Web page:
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Pink gets fried.

April 21, 2010

[picapp align=”right” wrap=”true” link=”term=fried+chicken&iid=237581″ src=”0234/c6e23c87-e5bd-4576-a818-f4ca7521a047.jpg?adImageId=12602094&imageId=237581″ width=”234″ height=”351″ /]Remember when KFC became KFC rather than Kentucky Fried Chicken? They didn’t talk a lot about why they did it, but we all know it’s because fried isn’t a very good word to have in your restaurant name these days. Why? Because fried food is very bad for you. A high fat diet, espeically one that includes a lot of fried food, contributes to heart disease, diabetes, and many other diseases — potentially even cancer.

That, of course, doesn’t seem to matter to KFC, which is now selling pink “Buckets for the Cure.” And, yet again, a major breast cancer organization is accepting money from a company whose product might be contributing to the very cancer they both say they are seeking to “end forever.” At the very least, they’re giving a blessing to trading heart disease for cancer, which is disingenuous.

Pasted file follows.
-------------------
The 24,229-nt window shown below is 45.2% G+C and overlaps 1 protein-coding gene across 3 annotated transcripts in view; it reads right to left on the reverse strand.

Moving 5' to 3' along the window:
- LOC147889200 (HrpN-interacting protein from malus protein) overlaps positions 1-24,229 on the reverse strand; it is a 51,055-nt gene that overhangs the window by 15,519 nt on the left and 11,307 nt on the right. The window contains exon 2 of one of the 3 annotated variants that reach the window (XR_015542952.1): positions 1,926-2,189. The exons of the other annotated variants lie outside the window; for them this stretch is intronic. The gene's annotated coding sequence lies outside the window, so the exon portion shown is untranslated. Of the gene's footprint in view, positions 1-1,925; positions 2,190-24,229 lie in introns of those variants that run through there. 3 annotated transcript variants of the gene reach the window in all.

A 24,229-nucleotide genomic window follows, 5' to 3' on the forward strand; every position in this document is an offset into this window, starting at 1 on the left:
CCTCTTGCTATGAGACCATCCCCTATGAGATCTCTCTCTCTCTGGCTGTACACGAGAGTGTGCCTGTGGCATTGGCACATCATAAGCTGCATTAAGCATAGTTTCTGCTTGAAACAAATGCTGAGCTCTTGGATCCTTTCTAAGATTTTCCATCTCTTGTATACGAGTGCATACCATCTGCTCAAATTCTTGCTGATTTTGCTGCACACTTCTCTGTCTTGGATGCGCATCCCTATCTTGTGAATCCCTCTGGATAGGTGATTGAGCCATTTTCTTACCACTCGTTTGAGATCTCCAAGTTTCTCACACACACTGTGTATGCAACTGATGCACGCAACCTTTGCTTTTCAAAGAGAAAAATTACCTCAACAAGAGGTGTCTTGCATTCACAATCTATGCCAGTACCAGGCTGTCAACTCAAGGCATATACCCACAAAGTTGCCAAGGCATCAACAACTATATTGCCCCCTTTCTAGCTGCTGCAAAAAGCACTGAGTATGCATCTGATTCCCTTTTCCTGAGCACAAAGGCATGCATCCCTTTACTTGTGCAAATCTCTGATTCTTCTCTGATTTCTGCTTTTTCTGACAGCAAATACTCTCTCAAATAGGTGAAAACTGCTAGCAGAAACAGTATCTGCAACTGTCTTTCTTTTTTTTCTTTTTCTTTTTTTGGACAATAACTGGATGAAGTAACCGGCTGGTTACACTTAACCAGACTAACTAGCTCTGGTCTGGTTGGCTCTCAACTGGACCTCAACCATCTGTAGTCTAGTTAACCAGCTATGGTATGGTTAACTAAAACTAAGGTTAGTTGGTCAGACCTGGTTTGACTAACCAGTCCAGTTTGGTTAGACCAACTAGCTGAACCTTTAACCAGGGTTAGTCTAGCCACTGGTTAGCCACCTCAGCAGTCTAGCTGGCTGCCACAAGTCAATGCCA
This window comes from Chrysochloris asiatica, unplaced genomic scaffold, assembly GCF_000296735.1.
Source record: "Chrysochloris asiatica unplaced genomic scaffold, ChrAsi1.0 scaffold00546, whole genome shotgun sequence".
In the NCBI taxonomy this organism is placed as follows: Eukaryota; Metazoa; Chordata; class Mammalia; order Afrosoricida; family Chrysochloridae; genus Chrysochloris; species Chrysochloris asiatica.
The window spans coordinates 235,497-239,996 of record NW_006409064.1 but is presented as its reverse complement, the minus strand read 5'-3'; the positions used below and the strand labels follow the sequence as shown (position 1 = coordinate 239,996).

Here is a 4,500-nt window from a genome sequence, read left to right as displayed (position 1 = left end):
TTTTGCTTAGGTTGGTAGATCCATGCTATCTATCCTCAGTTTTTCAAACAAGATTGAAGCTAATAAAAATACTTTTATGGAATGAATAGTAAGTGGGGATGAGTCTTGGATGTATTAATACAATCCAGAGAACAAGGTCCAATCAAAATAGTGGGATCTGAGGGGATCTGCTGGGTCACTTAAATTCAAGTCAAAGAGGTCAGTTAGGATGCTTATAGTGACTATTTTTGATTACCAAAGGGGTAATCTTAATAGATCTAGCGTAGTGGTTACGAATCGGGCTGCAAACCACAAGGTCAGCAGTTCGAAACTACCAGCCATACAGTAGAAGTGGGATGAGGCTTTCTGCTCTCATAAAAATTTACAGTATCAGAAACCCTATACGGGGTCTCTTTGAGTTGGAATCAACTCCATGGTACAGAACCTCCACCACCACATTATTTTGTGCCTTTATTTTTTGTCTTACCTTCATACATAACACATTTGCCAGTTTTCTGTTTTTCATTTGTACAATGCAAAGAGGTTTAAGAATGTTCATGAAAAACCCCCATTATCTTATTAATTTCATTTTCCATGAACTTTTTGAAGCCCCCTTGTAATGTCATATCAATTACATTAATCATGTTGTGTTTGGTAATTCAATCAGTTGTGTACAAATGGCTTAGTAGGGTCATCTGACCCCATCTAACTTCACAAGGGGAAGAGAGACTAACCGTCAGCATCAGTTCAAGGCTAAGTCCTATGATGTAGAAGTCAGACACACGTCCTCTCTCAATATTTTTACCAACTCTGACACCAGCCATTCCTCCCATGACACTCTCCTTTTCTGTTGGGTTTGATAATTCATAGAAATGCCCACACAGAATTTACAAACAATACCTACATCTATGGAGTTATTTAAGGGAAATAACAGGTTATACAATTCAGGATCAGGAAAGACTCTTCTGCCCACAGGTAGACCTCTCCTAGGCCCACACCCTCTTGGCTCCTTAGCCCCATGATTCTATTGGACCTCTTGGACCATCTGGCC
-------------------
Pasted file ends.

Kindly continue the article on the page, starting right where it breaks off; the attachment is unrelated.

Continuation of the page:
By the way, Colonel Sanders died of leukemia. I’m not saying it was the fried food necessarily. Maybe it was the eleven herbs and spices. Anyway, something to think about.

I swear the next product we see will be pink cigarette boxes. You just wait.

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12 Comments leave one →
  1. April 21, 2010 9:13 am

    Had to be the 11 herbs and spices :). Woo hoo for pink cigarettes! Maybe they’ll even roll them in pink papers!

  2. April 21, 2010 9:39 am

    Pink papers — that’s hysterical!! I wonder if they could add some toxic, addictive chemical to make the smoke turn pink, too. I shouldn’t be typing this here. I’m potentially losing a fortune in product development consulting fees if the people at Phillip Morris read this. 🙂

  3. April 21, 2010 10:04 am

    Pink smoke. Oooooh. Perty. I’m sure that wouldn’t cause any problems.